Not much is known of The Buddha’s life as a child but there are sources which indicate that his father Suddhodana tried as much as possible to shield him from life outside the royalty. Suddhodana was apprehensive that his son somehow might divert from his intended path of a military Shakya prince, to probably that of a wandering ascetic. Suddhodana therefore, put all measures in place to ensure the young Gautama Buddha stayed firm on his intended path. Thus Gautama was raised in a lavish life of opulence sheltered from the daily realities of life; he was surrounded by athletic companions, Brahmin tutors (to whom his studies were restricted under), fascinating girls, and the unending pleasure of music and dance. When he was sixteen years, the young Gautama married his cousin Yasodhara with whom he had a son named Rahula.

In the ensuing years though, The Buddha’s outlook as regards to the definition of life was completely changed; in one of his chariot rides outside the royal household he came across a sick person, then an old man, then a corpse. He became deeply perturbed by these images, in his ignorance he never knew that such things could exist; he never knew that one could be grossly sick, or old, or even die. Upon further inquest he was made aware that not even his royal status could shield him from such conditions if and when the time came. This flipped things around for him; he gradually but deeply developed a desire to know the existential nature of life.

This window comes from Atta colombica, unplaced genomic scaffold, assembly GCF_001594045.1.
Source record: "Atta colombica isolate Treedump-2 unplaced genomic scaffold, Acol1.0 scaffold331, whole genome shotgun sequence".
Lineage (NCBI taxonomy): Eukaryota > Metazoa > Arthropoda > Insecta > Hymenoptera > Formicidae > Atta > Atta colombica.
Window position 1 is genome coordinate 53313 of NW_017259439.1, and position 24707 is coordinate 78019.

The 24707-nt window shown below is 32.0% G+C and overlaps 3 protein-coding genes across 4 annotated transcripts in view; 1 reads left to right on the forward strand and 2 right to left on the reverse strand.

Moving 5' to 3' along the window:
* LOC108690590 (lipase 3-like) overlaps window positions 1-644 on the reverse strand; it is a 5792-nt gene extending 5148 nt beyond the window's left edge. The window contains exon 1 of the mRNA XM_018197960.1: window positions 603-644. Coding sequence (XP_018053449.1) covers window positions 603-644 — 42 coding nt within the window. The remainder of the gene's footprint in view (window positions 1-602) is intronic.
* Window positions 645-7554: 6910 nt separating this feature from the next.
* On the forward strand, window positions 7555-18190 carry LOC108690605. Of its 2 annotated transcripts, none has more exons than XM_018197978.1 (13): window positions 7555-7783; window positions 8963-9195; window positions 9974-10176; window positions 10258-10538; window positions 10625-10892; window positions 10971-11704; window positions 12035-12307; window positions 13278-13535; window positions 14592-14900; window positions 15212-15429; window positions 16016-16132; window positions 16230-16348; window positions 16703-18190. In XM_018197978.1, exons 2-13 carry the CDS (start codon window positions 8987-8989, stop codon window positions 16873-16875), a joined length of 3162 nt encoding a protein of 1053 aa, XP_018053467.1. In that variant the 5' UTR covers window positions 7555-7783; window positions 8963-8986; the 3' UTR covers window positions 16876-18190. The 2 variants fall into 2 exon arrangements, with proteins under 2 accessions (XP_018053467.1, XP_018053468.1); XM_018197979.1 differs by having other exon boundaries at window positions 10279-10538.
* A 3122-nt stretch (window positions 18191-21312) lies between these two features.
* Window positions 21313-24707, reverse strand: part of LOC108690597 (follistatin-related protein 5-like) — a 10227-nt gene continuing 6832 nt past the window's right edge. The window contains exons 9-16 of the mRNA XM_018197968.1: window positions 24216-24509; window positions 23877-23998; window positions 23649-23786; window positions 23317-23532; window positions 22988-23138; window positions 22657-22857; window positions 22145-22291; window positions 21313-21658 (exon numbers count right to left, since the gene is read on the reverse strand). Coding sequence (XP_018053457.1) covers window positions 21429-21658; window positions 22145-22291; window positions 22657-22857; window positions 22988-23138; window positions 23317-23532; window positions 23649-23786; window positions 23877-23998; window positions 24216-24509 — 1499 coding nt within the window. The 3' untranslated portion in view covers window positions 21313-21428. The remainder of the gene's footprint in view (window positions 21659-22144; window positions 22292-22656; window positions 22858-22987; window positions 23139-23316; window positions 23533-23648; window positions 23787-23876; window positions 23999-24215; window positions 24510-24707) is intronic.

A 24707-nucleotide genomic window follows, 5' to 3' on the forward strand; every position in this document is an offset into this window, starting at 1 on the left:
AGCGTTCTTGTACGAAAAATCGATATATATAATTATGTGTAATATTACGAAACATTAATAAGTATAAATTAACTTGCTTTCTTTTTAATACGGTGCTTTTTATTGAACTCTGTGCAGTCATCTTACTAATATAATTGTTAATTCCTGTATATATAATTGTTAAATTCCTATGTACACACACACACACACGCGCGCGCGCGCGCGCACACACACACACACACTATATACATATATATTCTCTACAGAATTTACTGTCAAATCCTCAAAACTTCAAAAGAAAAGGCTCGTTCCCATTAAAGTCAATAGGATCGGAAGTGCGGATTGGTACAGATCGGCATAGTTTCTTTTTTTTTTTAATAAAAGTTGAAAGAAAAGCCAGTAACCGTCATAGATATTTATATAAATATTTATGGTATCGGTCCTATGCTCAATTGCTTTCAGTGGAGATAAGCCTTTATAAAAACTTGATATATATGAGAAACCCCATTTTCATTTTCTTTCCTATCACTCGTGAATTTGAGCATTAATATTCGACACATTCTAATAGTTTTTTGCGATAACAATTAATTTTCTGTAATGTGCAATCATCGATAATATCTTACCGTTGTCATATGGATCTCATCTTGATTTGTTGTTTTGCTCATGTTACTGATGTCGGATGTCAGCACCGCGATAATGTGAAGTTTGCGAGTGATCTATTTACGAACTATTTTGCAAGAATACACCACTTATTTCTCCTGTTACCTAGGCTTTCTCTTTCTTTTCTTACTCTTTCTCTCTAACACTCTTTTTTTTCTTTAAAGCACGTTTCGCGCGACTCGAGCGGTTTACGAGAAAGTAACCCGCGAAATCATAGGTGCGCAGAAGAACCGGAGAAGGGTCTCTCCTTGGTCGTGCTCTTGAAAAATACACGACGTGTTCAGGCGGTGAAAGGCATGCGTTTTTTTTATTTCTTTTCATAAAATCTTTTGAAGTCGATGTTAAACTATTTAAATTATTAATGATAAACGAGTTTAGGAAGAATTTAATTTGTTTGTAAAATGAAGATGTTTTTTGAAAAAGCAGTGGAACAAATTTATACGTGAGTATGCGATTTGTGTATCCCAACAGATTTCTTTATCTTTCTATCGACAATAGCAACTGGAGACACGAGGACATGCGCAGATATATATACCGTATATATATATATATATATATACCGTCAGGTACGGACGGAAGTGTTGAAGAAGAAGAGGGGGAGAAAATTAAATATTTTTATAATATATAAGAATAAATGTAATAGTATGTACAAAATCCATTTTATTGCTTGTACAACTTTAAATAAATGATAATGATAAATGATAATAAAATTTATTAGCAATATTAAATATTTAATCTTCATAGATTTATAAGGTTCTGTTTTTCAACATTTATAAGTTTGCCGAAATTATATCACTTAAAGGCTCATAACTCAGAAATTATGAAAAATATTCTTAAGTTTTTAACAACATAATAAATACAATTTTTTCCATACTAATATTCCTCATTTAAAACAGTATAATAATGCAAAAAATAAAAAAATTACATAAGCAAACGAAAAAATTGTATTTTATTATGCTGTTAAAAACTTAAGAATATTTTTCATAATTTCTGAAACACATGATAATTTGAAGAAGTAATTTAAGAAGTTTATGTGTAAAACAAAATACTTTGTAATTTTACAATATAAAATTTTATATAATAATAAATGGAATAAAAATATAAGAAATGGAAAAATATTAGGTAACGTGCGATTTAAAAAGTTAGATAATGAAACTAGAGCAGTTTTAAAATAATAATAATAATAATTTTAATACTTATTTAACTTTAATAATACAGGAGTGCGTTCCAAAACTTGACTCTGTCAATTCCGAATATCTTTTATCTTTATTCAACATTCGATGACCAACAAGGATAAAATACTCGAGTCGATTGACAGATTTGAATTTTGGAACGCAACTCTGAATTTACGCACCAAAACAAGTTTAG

In another of his chariot rides he came across an ascetic (a spiritual seeker) dressed in torn rags but seated in very calm and dignified demeanor. Upon inquiry from his servants as to whom the man was and why despite being dressed in a ragged manner seemed serene, his servants replied that he was a wandering ascetic who although begs occasionally for alms, leads a life of austerity free from envy and passion. This moment inspired Gautama to be a spiritual seeker himself in an effort to ascertain the truth or knowledge of the ultimate goal in life. With this in mind, The Buddha renounced the life of royalty and affluence against the wishes of his parents and in its place, began a journey of spiritual quest.